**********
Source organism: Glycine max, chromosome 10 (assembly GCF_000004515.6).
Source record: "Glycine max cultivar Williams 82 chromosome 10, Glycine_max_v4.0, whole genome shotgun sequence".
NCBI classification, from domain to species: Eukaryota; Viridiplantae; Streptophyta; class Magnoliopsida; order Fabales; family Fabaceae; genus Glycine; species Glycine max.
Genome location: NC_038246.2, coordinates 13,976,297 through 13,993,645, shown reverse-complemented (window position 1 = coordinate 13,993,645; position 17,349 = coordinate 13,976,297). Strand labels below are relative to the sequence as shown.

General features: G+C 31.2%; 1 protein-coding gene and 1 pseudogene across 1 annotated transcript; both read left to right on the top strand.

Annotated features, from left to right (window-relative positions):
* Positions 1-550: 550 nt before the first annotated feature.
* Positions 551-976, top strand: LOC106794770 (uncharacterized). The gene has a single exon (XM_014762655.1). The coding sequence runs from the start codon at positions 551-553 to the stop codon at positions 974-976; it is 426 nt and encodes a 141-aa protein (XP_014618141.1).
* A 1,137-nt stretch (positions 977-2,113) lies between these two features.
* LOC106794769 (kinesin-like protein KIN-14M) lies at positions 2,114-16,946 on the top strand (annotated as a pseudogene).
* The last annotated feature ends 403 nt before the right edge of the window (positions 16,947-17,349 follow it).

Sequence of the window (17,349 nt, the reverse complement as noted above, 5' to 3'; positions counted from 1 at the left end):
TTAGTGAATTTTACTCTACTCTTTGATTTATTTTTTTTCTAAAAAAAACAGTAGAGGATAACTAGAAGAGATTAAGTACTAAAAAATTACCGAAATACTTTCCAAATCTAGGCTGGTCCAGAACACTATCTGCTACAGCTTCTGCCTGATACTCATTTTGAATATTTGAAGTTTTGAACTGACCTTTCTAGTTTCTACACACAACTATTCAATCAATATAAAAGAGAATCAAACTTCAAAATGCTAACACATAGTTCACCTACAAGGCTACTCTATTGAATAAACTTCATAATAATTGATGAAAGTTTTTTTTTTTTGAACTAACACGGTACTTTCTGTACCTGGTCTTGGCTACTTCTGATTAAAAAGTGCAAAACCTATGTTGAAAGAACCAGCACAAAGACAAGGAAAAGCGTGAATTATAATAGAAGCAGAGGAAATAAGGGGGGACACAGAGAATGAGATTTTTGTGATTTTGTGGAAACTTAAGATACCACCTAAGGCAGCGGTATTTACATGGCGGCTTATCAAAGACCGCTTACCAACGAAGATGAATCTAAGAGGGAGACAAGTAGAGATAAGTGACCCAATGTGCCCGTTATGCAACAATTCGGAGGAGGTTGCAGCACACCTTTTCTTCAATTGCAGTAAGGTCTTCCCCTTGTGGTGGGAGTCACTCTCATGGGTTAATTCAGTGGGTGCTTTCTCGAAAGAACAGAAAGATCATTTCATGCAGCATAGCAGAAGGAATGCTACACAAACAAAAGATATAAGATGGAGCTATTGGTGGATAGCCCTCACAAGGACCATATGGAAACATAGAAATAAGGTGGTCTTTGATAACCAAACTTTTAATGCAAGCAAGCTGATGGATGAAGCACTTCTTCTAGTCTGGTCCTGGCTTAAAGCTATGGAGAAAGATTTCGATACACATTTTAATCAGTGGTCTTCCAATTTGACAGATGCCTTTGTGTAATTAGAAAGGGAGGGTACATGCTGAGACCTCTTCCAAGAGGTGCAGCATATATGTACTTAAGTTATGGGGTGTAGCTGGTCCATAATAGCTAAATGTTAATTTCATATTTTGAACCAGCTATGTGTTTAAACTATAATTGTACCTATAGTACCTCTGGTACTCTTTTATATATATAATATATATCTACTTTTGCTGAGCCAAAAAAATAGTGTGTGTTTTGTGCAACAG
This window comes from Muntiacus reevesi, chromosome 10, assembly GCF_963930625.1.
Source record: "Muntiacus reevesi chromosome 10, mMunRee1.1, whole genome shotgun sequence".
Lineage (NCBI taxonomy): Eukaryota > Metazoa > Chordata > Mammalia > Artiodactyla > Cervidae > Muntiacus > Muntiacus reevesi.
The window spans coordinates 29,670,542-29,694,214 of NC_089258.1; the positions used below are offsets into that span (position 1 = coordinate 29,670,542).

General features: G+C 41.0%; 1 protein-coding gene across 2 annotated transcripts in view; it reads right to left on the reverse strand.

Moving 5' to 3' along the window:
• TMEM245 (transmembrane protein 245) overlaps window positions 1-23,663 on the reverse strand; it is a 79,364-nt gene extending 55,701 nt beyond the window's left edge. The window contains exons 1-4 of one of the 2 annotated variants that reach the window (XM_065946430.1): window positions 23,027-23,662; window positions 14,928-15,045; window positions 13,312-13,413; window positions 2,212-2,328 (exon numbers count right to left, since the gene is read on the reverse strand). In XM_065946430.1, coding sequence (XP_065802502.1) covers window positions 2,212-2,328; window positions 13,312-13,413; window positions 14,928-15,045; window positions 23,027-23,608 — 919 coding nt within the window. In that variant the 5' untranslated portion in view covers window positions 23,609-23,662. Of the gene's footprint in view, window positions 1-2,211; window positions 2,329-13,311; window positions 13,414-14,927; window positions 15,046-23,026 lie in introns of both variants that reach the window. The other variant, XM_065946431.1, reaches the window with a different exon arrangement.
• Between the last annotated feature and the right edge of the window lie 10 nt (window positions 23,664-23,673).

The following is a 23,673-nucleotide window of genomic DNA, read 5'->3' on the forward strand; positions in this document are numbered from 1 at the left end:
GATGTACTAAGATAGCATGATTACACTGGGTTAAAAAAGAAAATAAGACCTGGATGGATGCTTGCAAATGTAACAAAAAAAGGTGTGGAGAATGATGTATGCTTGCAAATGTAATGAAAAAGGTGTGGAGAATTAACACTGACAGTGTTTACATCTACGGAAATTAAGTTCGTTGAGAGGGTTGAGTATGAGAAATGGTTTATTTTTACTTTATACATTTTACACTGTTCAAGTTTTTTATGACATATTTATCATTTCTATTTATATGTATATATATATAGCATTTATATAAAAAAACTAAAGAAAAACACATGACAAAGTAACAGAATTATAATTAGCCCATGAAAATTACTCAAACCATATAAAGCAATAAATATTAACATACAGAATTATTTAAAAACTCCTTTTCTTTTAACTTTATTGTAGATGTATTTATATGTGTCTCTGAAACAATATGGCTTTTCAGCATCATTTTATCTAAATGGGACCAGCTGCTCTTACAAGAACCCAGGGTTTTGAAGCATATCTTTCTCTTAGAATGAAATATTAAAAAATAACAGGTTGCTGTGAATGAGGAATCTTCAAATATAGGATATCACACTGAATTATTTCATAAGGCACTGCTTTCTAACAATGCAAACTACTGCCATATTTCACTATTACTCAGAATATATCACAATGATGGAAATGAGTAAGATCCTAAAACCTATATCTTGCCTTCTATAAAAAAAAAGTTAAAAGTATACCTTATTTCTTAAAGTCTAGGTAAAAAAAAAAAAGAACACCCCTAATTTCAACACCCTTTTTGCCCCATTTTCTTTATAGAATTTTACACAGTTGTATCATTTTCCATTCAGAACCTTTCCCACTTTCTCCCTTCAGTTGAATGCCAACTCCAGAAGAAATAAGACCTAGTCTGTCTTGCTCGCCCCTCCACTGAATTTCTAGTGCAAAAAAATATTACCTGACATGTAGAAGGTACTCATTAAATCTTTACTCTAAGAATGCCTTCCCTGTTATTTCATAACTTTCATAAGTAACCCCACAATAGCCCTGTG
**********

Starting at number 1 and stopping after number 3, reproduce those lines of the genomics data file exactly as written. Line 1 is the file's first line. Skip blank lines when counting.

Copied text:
Source organism: Glycine max, chromosome 10 (assembly GCF_000004515.6).
Source record: "Glycine max cultivar Williams 82 chromosome 10, Glycine_max_v4.0, whole genome shotgun sequence".
NCBI classification, from domain to species: Eukaryota; Viridiplantae; Streptophyta; class Magnoliopsida; order Fabales; family Fabaceae; genus Glycine; species Glycine max.